Background: Near-patient testing has made self-monitoring of anticoagulation with warfarin feasible, and several trials have suggested that such monitoring might be equal to or better than standard monitoring. We did a systematic review and meta-analysis of all randomised controlled trials that assessed the effects of self-monitoring or self-management (self-testing and self-dosage) of anticoagulation compared with standard monitoring.
Methods: We searched the Cochrane Register of Controlled Trials, MEDLINE, EMBASE to April 2005, and contacted manufacturers and authors of relevant studies. Outcomes analysed were: major haemorrhage, thromboembolic events, death, tests in range, minor haemorrhage, frequency of testing, and feasibility of self-monitoring.
Findings: We identified 14 randomised trials of self-monitoring: pooled estimates showed significant reductions in thromboembolic events (odds ratio 0.45, 95% CI 0.30-0.68), all-cause mortality (0.61, 0.38-0.98), and major haemorrhage (0.65, 0.42-0.99). Trials of combined self-monitoring and self-adjusted therapy showed significant reductions in thromboembolic events (0.27, 0.12-0.59) and death (0.37, 0.16-0.85), but not major haemorrhage (0.93, 0.42-2.05). No difference was noted in minor haemorrhage. 11 trials reported improvements in the mean proportion of international normalisation ratios in range.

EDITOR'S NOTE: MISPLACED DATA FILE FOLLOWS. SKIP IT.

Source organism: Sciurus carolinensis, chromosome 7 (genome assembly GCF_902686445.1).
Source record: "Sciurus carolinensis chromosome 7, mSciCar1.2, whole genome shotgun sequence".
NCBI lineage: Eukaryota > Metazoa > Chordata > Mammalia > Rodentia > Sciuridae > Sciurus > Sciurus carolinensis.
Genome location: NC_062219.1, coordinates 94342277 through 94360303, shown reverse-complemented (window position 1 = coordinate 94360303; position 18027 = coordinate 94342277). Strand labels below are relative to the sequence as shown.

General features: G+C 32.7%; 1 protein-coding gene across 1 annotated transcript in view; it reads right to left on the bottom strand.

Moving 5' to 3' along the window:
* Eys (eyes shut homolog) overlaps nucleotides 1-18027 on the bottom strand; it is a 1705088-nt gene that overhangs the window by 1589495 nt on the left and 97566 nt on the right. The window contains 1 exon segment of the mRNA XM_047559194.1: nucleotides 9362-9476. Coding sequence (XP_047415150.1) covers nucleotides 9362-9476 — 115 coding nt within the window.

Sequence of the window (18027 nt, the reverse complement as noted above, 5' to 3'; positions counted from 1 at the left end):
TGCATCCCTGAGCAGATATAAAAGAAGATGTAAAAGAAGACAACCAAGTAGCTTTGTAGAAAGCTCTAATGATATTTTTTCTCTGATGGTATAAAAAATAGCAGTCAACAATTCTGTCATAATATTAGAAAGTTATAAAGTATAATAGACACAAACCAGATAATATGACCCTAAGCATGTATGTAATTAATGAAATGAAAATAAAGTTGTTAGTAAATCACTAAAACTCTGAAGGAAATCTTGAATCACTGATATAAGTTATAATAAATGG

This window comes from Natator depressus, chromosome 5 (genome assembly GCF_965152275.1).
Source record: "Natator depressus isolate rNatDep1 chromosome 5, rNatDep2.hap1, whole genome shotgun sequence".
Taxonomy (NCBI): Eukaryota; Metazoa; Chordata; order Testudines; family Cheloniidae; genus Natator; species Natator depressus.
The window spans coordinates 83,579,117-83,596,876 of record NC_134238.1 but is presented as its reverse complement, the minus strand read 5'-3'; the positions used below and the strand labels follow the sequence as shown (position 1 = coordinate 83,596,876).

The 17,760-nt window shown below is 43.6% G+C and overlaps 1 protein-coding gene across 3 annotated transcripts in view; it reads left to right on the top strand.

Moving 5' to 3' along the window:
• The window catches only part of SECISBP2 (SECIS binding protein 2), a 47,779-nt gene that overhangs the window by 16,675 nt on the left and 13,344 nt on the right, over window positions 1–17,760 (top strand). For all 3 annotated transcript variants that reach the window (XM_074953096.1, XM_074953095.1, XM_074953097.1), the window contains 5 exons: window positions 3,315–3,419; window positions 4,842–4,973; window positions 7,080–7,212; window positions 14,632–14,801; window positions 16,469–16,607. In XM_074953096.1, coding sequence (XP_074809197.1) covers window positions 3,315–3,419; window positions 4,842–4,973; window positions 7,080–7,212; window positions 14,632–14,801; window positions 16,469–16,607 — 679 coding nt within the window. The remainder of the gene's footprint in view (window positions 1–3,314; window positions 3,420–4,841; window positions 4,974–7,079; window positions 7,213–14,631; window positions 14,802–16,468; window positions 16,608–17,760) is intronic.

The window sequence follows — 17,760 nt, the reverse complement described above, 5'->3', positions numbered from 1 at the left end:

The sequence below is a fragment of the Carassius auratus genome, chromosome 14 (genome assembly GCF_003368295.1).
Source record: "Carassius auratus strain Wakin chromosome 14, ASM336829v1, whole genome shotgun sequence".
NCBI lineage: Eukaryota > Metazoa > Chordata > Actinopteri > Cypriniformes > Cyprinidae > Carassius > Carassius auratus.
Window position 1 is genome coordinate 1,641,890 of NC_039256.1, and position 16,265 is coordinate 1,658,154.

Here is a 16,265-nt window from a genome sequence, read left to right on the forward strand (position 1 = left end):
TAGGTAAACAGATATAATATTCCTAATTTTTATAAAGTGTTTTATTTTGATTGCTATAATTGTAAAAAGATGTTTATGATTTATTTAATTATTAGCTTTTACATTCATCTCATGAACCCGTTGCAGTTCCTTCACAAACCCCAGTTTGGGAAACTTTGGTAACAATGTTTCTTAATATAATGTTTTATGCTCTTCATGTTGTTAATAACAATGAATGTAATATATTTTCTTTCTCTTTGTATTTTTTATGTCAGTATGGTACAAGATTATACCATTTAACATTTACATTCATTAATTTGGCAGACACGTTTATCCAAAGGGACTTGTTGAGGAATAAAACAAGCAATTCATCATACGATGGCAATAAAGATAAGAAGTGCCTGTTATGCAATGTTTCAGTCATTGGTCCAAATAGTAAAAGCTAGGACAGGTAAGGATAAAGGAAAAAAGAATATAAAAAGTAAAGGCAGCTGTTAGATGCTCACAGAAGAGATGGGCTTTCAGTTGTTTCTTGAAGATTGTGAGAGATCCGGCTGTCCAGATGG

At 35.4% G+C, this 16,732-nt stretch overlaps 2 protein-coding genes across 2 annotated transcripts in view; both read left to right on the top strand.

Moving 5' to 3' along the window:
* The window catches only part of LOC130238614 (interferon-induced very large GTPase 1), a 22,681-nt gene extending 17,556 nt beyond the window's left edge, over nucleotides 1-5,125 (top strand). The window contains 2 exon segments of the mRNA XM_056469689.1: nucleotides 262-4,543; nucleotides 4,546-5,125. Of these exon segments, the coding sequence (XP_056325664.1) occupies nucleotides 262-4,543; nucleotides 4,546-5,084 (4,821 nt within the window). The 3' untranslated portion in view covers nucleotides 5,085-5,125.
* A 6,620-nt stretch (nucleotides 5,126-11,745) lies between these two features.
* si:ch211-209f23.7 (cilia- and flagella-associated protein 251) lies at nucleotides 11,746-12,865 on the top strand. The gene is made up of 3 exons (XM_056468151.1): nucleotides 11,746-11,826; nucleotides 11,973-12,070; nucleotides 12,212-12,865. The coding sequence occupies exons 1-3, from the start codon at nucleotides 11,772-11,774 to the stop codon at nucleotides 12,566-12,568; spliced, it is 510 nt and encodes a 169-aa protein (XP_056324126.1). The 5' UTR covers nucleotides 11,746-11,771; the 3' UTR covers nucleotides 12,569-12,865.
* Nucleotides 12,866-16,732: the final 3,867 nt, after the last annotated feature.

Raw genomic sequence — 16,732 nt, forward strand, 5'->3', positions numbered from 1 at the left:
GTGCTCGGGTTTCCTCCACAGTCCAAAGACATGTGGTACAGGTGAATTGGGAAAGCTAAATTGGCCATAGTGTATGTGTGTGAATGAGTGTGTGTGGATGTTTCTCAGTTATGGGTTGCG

Interpretation: Self-management improves the quality of oral anticoagulation. Patients capable of self-monitoring and self-adjusting therapy have fewer thromboembolic events and lower mortality than those who self-monitor alone. However, self-monitoring is not feasible for all patients, and requires identification and education of suitable candidates.